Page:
The targeting of the oxysterol-binding protein ORP3a to the endoplasmic reticulum relies on the plant VAP33 homolog PVA12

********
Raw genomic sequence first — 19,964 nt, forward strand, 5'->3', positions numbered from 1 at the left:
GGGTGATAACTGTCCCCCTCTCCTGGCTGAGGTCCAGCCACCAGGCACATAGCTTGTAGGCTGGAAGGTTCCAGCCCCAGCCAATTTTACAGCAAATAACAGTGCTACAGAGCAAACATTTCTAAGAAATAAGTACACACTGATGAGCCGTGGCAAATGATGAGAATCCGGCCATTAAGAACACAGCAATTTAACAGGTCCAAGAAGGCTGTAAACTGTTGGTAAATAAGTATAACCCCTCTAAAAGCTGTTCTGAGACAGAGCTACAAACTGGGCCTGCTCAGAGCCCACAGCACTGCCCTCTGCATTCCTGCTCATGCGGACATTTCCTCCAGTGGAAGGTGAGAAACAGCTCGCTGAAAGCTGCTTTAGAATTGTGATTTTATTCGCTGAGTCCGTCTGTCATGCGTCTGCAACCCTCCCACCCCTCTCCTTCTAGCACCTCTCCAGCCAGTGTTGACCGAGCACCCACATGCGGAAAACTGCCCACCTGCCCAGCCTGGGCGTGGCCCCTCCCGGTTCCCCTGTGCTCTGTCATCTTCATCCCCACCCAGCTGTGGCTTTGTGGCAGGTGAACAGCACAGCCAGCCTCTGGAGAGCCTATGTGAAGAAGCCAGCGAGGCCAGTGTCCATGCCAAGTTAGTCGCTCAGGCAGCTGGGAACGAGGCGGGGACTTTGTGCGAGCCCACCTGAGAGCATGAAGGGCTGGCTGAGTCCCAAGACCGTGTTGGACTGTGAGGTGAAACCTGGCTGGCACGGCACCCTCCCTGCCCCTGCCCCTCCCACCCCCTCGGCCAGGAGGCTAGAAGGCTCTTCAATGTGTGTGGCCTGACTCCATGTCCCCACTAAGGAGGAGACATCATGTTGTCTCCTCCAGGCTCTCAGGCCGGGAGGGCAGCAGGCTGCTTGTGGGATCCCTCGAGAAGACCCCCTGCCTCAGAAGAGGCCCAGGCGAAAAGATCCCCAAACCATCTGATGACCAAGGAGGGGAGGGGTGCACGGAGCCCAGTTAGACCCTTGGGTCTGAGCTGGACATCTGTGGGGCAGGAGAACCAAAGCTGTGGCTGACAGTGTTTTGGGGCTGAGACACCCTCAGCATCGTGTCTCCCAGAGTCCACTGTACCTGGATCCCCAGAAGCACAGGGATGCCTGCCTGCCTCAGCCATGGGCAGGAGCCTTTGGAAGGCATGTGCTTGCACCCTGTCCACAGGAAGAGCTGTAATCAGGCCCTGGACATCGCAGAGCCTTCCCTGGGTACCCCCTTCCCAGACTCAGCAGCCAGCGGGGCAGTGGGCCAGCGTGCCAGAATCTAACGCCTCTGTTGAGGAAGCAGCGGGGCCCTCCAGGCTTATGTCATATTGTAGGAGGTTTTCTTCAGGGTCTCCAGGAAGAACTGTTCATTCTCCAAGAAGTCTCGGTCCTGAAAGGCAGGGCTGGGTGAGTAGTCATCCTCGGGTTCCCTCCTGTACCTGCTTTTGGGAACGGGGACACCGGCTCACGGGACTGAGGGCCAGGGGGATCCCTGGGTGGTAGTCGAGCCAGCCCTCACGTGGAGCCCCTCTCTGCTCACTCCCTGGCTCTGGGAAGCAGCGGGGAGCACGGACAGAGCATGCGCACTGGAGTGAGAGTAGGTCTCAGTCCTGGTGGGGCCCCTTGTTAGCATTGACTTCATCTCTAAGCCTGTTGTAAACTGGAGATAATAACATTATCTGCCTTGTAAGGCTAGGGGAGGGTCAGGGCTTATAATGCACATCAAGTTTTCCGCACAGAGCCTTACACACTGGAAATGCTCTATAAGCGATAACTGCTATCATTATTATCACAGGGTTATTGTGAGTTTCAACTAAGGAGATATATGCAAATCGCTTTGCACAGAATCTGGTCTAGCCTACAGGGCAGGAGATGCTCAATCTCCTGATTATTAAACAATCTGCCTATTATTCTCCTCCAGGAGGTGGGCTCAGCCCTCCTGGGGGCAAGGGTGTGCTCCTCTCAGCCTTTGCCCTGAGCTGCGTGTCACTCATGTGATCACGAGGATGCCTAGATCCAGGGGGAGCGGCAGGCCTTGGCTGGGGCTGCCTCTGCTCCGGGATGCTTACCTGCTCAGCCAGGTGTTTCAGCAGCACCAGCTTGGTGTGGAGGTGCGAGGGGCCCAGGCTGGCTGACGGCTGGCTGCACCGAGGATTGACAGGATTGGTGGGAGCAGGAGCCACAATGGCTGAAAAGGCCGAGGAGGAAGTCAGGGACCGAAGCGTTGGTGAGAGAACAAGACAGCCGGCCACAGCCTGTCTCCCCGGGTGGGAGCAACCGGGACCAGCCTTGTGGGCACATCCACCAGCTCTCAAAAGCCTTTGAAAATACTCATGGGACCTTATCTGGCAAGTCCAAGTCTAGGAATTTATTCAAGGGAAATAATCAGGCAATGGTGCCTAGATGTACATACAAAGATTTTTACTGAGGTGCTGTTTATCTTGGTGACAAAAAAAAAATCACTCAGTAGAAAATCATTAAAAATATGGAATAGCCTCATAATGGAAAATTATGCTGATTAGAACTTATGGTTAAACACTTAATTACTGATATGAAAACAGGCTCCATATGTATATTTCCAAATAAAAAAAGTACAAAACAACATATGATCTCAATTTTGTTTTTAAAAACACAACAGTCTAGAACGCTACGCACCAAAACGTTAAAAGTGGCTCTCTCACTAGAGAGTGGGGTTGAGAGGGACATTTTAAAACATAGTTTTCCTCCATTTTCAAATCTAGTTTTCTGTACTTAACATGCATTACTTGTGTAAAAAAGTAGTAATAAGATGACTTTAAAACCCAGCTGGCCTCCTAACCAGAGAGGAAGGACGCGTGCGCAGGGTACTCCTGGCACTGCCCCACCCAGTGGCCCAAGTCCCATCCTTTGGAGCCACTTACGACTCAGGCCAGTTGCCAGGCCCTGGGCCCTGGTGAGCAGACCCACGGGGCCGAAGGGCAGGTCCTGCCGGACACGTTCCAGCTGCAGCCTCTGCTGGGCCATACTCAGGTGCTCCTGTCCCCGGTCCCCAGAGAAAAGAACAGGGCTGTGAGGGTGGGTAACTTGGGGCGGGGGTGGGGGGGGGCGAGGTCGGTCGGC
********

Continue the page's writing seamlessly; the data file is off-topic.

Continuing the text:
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In plants, sterols play fundamental roles as membrane constituents in the biosynthesis of steroid hormones, and act as precursors for cell wall deposition. Sterols are synthesized in the endoplasmic reticulum (ER), but mainly accumulate in the plasma membrane. How sterols are trafficked in plant cells is largely unknown. In non-plant systems, oxysterol-binding proteins have been involved in sterol trafficking and homeostasis. There are at least twelve homologs of oxysterol-binding proteins in the Arabidopsis genome, but the biology of these proteins remains for the most part obscure. Here, we report our analysis of the targeting requirements and the sterol-binding properties of a small Arabidopsis oxysterol-binding protein, ORP3a. We have determined that ORP3a is a bona fide sterol-binding protein with sitosterol-binding properties. Live-cell imaging analyses revealed that ORP3a is localized at the ER, and that binding to this organelle depends on a direct interaction with PVA12, a member of the largely uncharacterized VAP33 family of plant proteins. Molecular modeling analyses and site-directed mutagenesis led to the identification of a novel protein domain that is responsible for the PVA12-ORP3a interaction. Disruption of the integrity of this domain caused redistribution of ORP3a to the Golgi apparatus, suggesting that ORP3a may cycle between the ER and the Golgi. These results represent new insights into the biology of sterol-binding proteins in plant cells, and elucidate a hitherto unknown relationship between members of oxysterol-binding protein and VAP33 families of plant proteins in the early plant secretory pathway.

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